Make a Good First Impression
You only have one chance to make a first impression. Plan to arrive with plenty of time to compose yourself before the interview begins, but don’t arrive at the office until about 15 minutes before the interview is scheduled. If you find you will be delayed, call them to let them know. Be courteous to everyone you come in contact with, as support staff are often part of the screening. TURN OFF YOUR PHONE and spend your waiting time reviewing company literature or your notes or questions.
Greeting Your Interviewer(s)
Some researchers say that up to two-thirds of our communication is non-verbal, and your interviewer forms an impression of you not just from what you say, but also from how you look and how you conduct yourself. Greet them with a smile and a firm handshake to get things off to a good start. Try to communicate confidence.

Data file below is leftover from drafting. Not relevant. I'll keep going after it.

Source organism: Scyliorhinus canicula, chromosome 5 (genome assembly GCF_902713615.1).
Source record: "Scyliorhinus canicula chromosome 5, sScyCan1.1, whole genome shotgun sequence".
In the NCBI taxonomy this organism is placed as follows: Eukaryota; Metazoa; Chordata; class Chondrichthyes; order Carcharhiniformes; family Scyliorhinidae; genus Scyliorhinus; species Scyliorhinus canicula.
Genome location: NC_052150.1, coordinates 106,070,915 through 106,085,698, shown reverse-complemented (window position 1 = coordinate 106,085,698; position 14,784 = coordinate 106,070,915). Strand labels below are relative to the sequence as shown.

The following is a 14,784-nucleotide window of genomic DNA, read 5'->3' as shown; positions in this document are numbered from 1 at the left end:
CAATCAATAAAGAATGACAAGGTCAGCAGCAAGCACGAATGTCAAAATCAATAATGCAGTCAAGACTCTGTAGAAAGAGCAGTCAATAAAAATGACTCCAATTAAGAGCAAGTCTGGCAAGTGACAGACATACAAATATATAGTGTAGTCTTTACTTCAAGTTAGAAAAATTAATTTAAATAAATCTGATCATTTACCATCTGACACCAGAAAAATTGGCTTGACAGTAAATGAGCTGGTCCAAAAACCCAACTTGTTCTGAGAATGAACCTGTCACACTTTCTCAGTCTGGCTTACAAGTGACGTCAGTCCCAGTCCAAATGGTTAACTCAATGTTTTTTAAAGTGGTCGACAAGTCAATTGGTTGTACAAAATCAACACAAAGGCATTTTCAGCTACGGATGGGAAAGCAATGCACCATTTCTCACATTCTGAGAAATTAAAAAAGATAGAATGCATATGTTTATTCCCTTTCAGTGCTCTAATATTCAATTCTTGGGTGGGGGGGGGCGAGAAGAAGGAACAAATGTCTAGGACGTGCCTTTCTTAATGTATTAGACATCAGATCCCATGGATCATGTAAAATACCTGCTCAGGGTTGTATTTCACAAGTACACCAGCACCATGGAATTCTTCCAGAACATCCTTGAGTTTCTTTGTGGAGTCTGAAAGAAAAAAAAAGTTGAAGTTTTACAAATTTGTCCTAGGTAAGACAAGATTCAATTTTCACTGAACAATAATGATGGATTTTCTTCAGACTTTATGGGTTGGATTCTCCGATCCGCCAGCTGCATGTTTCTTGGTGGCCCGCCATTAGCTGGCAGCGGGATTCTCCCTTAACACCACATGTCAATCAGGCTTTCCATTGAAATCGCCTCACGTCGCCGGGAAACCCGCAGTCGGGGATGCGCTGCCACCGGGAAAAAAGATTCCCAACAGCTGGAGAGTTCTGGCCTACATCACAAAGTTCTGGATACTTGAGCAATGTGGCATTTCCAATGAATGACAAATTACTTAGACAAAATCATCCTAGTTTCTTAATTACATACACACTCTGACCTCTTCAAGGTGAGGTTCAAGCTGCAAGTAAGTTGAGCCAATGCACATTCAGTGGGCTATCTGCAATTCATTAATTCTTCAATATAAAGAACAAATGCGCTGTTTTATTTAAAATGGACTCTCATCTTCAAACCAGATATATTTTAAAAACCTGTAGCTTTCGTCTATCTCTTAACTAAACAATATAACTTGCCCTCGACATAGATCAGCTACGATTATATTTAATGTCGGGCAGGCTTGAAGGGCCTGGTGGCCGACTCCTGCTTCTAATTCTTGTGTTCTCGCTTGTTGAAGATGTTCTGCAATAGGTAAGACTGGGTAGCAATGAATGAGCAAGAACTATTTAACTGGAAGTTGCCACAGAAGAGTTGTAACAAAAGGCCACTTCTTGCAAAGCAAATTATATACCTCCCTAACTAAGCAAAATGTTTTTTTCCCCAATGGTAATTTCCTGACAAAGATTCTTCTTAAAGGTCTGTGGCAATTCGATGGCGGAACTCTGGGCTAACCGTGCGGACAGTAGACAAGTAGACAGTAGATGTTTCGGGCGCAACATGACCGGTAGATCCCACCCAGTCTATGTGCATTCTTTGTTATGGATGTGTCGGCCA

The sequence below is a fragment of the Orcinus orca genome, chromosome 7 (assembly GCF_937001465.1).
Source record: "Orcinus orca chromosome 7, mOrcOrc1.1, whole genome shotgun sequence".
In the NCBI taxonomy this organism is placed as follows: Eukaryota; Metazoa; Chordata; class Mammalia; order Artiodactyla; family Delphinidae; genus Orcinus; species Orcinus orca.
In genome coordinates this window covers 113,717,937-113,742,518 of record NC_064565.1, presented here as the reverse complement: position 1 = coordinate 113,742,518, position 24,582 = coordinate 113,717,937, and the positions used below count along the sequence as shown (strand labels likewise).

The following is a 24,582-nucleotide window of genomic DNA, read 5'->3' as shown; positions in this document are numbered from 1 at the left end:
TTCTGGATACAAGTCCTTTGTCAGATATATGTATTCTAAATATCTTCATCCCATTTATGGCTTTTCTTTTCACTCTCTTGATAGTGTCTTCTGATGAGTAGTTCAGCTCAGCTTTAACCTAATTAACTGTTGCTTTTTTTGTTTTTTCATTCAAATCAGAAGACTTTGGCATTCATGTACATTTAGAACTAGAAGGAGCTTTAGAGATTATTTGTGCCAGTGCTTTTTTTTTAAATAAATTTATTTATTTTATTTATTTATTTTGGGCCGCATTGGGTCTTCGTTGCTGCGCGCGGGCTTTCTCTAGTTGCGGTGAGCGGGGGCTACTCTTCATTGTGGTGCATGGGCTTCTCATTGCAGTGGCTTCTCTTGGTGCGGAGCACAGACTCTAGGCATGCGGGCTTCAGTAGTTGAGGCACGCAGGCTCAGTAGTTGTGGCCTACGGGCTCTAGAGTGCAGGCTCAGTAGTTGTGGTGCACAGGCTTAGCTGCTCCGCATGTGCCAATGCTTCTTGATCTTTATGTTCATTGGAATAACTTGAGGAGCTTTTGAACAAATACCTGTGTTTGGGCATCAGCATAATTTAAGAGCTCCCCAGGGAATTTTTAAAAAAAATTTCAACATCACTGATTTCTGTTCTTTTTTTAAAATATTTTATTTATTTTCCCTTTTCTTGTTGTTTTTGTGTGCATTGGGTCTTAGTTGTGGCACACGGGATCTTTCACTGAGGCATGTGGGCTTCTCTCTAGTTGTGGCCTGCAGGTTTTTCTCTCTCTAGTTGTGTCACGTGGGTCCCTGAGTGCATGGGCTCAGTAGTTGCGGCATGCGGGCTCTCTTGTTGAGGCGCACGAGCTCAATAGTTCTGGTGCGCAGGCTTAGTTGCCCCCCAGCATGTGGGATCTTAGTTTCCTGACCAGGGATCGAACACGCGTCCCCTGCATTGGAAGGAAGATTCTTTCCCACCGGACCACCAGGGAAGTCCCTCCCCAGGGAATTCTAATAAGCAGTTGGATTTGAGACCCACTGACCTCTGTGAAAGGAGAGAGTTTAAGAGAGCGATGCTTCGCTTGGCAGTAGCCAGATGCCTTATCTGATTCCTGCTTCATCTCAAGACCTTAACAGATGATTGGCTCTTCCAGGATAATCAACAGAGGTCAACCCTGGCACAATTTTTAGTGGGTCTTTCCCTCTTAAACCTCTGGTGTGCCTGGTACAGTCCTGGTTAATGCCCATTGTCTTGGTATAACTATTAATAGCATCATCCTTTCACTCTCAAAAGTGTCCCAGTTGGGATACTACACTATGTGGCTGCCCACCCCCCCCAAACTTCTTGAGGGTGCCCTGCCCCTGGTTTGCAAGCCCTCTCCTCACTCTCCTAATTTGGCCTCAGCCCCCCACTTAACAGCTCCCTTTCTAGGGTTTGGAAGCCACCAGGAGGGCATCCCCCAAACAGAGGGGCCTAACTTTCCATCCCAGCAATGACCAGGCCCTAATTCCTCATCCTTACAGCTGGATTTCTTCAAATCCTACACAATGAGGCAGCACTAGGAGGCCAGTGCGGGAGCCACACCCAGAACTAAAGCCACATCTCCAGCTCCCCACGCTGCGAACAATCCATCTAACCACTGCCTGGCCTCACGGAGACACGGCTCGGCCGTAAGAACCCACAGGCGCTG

During your interview, maintain fairly consistent eye contact and good posture. It's OK to be nervous — even experienced job-hunters will be — but watch out for nervous 'tics' (the nervous giggle, playing with your hair, knee bouncing, etc.).
Don’t just practice your answers in your head as your interviewer is talking. Listen attentively. Don't be afraid to ask for clarification when you don't understand a question. Have a number of questions to ask your interview that show genuine interest in the company culture and what expectations would be for your contributions. Remember that you are evaluating the organization, just as you are being evaluated.
A Strong Close
Closing: make sure you know what the next step is, and what action (if any) you are expected to take. Summarize/re-state your qualifications for the job and your enthusiasm, if given an opportunity.